This week’s Foodie was nominated by our Jewish Adventurer of the Week – Rose. Rose and Julie attended Tufts University together and are united again in DC! Rose wanted to highlight Julie for her love of travel and her passion for food justice.
If you know someone who you think should be the Jewish Person of the Week nominate them!
Jackie: What was your favorite part of Avodah’s Jewish Service Corps?
Julie: My favorite part of being an AVODAH Corps Member was definitely my house. I lived in an intentional and cooperative community with 12 other Jewish women in one of two AVODAH houses in DC. Each one of my housemates had unique passions and their own personality, and while it wasn’t easy to live with such a big group, we worked hard to establish systems of that allowed us to appreciate each other’s strengths and contributions. I admire and am inspired by each and every one of the people I lived with last year. Learning how to coexist and cooperate with this group allowed me to grow a lot as a friend, a person, a family member, and a Jew.
Jackie: How did you get involved in food education?
Julie: My interest in food education kind of grew into a professional passion by accident…and very quickly! I’ve always loved food – I’m from a family of big eaters who all love to cook – but I really dove into the food scene after I studied abroad in Argentina. During my time abroad, I really learned about the city of Buenos Aires and Argentinian culture by eating the local food and sharing meals with friends. When I came back to the US, I realized that my passion for food was more than just a love of local produce and hatred of food waste – rather, it was something that allowed me to connect with different cultures and people. I realized that my love for food didn’t just have to be a personal interest! I started exploring further by taking classes at my university and doing research on food policy, local and urban agriculture, and sustainability. After I graduated I was lucky enough to land at Brainfood, a DC non-profit and youth development organization that runs summer and after-school programs for high schoolers all about cooking, food entrepreneurship, and urban agriculture. This opportunity allowed me to combine my interests in child development and education with my love of food in the best way possible.
Jackie: You are staying in DC now that Avodah is over. What about DC made you want to stay?
Julie: As a New Englander, DC felt surprisingly foreign to me when I arrived. After a year here, I feel connected to the city first and foremost by my Jewish community, and friends from AVODAH and from work. I also feel a deep connection to the city through the learning I’ve done both from research and from first-hand experience about education in the District. DC schools and youth services have a unique set of issues, which I feel motivated to work to address. While there’s youth in need everywhere, I feel particularly able to do this work here in DC because of the amazing network of people I have supporting me.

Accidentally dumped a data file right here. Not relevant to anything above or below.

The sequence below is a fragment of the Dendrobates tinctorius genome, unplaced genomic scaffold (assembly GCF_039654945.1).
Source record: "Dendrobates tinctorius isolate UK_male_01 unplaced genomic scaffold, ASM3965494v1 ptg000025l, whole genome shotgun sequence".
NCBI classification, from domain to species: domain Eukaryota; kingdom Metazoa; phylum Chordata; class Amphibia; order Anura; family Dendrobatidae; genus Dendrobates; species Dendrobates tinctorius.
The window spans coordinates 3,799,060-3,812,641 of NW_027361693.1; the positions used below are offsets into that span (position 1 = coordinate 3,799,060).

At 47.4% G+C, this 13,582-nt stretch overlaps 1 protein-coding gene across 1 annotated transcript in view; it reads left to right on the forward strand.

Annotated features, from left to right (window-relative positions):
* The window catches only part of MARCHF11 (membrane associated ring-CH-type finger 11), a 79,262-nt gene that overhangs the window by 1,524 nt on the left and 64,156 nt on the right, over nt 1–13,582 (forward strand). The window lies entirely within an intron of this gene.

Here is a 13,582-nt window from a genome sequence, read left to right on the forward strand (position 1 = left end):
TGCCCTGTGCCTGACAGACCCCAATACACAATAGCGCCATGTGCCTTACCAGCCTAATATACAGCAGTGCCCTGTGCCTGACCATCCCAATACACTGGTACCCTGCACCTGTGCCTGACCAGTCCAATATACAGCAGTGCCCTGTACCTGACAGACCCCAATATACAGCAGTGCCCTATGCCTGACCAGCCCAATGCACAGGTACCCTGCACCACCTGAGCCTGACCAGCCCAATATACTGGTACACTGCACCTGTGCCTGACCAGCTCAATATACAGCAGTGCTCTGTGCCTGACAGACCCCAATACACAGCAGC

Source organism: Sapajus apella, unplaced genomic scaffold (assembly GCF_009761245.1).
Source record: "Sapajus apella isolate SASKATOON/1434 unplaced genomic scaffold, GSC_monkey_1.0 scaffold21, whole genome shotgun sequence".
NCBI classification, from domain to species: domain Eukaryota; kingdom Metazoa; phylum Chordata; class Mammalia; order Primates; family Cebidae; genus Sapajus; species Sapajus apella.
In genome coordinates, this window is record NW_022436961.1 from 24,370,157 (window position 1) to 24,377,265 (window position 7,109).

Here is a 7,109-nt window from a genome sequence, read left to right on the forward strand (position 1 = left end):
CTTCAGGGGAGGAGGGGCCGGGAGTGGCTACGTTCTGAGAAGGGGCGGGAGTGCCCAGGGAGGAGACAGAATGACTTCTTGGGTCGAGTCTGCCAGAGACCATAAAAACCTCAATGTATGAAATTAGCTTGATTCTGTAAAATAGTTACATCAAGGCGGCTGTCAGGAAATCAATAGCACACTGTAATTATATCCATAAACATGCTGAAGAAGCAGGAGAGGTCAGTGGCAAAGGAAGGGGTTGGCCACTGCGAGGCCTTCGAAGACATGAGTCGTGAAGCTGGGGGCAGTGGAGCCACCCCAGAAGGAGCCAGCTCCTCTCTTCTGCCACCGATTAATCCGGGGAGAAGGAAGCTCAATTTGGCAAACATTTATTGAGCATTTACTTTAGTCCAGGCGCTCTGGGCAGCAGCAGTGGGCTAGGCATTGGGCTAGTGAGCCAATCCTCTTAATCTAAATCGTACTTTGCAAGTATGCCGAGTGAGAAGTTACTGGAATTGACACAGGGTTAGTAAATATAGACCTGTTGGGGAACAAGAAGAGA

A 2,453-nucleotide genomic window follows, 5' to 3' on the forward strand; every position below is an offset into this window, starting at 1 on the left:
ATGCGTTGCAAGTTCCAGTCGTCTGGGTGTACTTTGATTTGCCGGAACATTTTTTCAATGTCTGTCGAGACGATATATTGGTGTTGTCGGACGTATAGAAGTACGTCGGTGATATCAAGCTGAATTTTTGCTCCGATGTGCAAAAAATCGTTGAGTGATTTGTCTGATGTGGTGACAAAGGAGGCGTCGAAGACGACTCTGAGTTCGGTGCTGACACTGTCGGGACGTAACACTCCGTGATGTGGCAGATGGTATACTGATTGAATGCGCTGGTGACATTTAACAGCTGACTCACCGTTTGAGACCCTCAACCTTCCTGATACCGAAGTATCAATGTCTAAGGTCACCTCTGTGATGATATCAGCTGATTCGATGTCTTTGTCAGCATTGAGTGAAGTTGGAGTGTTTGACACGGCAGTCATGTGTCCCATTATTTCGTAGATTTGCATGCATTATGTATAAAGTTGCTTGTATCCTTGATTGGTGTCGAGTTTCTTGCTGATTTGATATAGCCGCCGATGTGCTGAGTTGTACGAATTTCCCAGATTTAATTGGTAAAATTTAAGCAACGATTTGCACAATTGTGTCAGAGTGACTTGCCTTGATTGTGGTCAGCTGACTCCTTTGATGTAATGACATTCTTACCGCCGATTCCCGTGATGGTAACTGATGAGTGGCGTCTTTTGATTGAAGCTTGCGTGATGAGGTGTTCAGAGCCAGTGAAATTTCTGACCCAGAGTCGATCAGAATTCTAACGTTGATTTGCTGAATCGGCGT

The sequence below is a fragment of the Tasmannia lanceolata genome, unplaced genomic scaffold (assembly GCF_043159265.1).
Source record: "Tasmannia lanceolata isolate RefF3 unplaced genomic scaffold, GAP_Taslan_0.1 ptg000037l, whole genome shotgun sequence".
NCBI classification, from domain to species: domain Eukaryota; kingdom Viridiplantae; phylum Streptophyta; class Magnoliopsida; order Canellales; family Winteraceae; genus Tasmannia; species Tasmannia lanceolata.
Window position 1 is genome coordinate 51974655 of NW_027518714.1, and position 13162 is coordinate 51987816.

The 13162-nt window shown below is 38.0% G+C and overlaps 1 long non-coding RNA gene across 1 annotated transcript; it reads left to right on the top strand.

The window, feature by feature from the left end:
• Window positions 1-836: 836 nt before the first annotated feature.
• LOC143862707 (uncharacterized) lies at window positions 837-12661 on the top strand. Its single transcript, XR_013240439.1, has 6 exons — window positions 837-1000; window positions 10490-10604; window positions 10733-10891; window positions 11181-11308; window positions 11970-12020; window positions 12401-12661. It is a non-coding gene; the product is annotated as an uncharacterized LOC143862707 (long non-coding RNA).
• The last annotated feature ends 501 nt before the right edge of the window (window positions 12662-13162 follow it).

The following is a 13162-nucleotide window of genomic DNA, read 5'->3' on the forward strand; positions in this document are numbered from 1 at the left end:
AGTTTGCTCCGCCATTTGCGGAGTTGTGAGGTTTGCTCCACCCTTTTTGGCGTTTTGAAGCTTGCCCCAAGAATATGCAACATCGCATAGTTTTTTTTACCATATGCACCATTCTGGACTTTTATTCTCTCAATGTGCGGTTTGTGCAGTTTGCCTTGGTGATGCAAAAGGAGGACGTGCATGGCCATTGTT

Jackie: What was your favorite part of studying abroad in Buenos Aires?
Julie: It’s hard to pick one thing that stands out from my six months in Argentina, but I think the biggest thing I took away from this experience was the culture of social interactions. Meals in Argentina are much slower. There’s actually a term “sobre mesa” for the conversation you have after the meal is finished “over the table” (literally). Sharing “mate”, a bitter and highly caffeinated tea, shows the deepest sign of friendship in Argentina. I found the casualness and intimacy of this tradition really beautiful; when you drink mate you actually share the tea through one straw using one cup. While Buenos Aires was the largest city I’ve ever lived in, I came to appreciate the slower pace of life and the desire to spend time with others that is so innate in Argentinian culture.
Jackie: What inspired you to travel to Morocco with JDC?
Julie: Travel has always been an interest of mine, and I was really excited by the opportunity this trip presented to learn about non-Ashkenazi Jewish practice and the co-existence of Jews and Muslims in an Arab country. I was also drawn to the idea of participating in this trip with fellow students at my university and using a critical eye to consider globalization and the ideas of service and charity. The opportunity to connect with a specific community and compare their Jewish experience to my own was a huge part of why I applied to this program.
Jackie: What was your favorite part of that trip?
Julie: I was so floored by the graciousness and hospitality of our hosts especially given how the Jewish community in Morocco is shrinking almost daily. We were fed enormous amounts exquisite foods all day and were welcomed into the fairly private Jewish community with open arms.
When the Jews gather… you know there will be food.